Military ranks and designations in the Second World War in international comparison. Promotions in the German Army Promotions in the German Army before the First World War took place after the years of service and were extremely slow compared to today’s conditions. It usually took 15 years from lieutenant to...
Macchi C.202 Folgore
Italian Macchi C.202 Folgore fighter plane. History, development, service, specifications, pictures and 3D model. Macchi MC202 Folgore (Lightning). Type: Single-seat fighter plane. History: One of the best Italian fighters in the middle years of World War II was the Macchi C.202 Folgore (Lightning). At Macchi the C.200 Saetta was already...
German self-loading rifle Gewehr 43 and predecessor G-41. History, development, service, specifications and pictures. Self-loading rifle 43 (Md 43, G-43), Md 41 M, Md 41 W Type: semi-automatic infantry rifle and sniper rifle. Gewehr (rifle) 41 Already around the turn of the 19th to the 20th century numerous designs of...
WW2 affected virtually almost any corner of the globe. In the six years between 1939 and 1945, some kind of 50 million people lost their lives, and hardly any who survived were not affected. It was the costliest and utmost widespread conflict the world has forever obtained.
It was subsequently battled on ground, sea and in the air with weapons which in fact had first been used in World War One of 1914-18. Ironically, a far greater conflict was to come out from the burning embers of these 'war to end all wars', and with it huge innovations in technologies.
The countries engaged in WW2 finally owned the techniques, potential and weapons to fight every other in a much more powerful - and more deadly - manner.
However only Britain, her Empire allies as well as Germany were engaged during the full period (as well as, in fact, Japan and China since 1937). For all the other nations the conflict was of a shorter duration. The US and Japan, for example, were at war from December 1941 to August 1945 (and the USA was at the same time at war with Germany, until Hitler's defeat in May 1945).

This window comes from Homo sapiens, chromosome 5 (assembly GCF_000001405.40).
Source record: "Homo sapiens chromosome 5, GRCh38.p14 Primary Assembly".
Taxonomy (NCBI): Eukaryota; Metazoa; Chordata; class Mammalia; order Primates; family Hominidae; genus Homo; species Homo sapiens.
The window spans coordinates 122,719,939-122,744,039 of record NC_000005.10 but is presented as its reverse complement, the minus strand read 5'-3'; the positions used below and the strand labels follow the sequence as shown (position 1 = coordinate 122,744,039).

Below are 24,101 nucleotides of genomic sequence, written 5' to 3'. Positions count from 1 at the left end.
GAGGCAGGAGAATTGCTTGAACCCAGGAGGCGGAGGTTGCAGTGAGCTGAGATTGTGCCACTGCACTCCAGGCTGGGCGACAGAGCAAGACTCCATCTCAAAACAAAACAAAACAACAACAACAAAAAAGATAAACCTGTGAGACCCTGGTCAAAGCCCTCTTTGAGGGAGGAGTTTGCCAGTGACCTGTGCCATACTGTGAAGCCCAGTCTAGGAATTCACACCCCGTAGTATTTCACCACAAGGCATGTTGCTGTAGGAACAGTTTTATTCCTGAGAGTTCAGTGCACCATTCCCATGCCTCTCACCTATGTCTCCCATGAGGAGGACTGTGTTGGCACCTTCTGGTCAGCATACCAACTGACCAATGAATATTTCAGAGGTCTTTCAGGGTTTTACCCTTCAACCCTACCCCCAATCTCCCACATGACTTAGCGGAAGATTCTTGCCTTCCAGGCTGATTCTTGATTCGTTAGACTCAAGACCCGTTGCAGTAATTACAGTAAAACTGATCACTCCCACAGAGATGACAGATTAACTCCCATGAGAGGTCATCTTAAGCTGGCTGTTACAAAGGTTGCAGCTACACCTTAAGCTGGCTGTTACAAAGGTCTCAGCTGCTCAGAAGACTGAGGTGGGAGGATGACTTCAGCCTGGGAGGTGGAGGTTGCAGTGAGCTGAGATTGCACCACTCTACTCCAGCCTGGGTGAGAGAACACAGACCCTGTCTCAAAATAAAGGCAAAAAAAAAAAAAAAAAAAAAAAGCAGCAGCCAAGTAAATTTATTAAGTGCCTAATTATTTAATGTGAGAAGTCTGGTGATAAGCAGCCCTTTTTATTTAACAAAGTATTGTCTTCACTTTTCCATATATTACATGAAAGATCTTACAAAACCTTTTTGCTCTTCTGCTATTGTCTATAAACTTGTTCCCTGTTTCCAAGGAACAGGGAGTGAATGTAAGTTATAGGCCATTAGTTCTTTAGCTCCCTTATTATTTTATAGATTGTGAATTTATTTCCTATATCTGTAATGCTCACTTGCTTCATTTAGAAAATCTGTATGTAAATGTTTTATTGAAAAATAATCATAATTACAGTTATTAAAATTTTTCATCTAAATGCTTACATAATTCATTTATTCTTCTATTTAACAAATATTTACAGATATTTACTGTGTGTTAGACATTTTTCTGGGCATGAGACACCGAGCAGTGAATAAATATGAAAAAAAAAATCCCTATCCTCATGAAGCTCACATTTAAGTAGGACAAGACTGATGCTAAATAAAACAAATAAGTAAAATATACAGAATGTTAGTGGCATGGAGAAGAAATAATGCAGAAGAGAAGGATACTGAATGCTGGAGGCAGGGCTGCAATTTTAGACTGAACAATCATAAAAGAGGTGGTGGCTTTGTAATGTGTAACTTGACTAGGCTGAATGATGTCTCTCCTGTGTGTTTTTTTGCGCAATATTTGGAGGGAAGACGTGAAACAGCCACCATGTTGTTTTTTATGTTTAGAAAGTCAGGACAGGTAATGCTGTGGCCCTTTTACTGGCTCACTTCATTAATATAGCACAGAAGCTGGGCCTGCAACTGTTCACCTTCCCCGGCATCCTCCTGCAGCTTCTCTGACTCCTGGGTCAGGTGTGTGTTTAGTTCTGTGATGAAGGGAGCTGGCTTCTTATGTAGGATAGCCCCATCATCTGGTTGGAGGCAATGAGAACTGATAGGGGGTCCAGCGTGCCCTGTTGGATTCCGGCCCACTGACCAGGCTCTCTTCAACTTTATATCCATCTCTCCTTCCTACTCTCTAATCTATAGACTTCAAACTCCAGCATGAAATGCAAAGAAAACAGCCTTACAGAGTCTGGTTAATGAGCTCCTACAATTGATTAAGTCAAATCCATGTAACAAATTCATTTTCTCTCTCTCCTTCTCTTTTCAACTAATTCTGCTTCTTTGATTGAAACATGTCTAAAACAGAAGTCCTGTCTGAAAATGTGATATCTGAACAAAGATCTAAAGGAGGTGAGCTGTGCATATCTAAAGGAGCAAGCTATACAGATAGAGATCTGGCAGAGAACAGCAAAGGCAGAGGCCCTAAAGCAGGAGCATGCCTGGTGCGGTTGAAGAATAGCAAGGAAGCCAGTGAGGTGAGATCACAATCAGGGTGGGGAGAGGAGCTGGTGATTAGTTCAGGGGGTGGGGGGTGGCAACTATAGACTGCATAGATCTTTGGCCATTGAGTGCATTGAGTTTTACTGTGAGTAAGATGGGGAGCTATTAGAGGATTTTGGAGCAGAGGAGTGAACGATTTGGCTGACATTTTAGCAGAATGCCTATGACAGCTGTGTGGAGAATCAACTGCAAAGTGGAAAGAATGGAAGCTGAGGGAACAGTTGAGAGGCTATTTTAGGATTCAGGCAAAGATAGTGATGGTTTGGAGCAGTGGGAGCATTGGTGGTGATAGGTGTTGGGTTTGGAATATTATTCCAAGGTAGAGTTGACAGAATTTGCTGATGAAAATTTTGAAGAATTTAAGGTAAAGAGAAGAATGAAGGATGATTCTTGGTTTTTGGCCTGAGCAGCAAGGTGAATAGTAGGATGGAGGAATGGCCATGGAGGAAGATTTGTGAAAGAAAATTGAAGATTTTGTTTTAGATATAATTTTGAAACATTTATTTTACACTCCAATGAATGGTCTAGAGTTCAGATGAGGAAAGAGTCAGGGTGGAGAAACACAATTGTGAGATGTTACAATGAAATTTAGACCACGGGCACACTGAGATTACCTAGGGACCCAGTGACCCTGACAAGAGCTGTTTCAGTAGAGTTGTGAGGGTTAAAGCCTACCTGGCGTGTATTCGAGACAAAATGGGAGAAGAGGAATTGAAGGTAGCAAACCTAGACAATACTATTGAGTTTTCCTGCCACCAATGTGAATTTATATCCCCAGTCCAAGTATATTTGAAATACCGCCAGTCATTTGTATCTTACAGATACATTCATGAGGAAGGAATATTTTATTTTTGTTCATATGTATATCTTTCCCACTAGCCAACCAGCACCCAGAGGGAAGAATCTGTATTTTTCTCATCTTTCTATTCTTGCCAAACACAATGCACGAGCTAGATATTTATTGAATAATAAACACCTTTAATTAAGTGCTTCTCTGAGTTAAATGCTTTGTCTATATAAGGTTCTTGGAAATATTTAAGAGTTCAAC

The state of affairs was so complex, the skeins of partnerships and enmity so connected that it would require a really huge document in fact to illustrate the prospect.
Only one factor was less complicated and widespread to all of the nations involved: the nature of the weapons that the soldier used to struggle their way to triumph - or defeat.
Of course, there were differences in detail of the WW2 weapons: the German Panzer V Panther was a very different tank from the US M4 Sherman, the Russian T-34, or the English Cromwell. But in fact they were all much the same - armoured vehicles mounting powerful guns running on tracks.
The small arms with which the various opponent countries equipped their armies were totally different weapons in details too, but basically these were all guns for launching projectiles at high speed.
Simply speaking, lots of people would just say that guns are guns, bombs are bombs, aircraft are planes, and so on. But there is definitely even more to it than that, for the abilities to obtain victory or lose a war actually rested on these kinds of WW2 weapons' qualities, just as a lot of as it did on the fighting abilities of those who employed them and on the strategic sense of those who directed them in their use.
About this site:
All information, data and statistics used in the Web WW2 Weapons had been compiled from a variety of sources and the large, over decades collected, library of the author about military history, WW2 and weapons.
Because of those many, unfortunately the additional effort to specify each individual references is too hugh. But this are the savest and most reliable information, which are also constantly updated and improved to the best of knowledge and belief. These data are among others are used for most accurate historical military simulations, such as the WW2 game WW2 Total. Most of the photos are 'public domain', partly but also the property of the author.
The author of WW2 Weapons asks for understanding that he can not additionally process requests for resources and provide the information to the general public as 'as published', ie. either the visitor of this site considers to be helpful and thus agrees on it, or not.
Discussions and recommendations are still welcome and can be performed under the respective reports.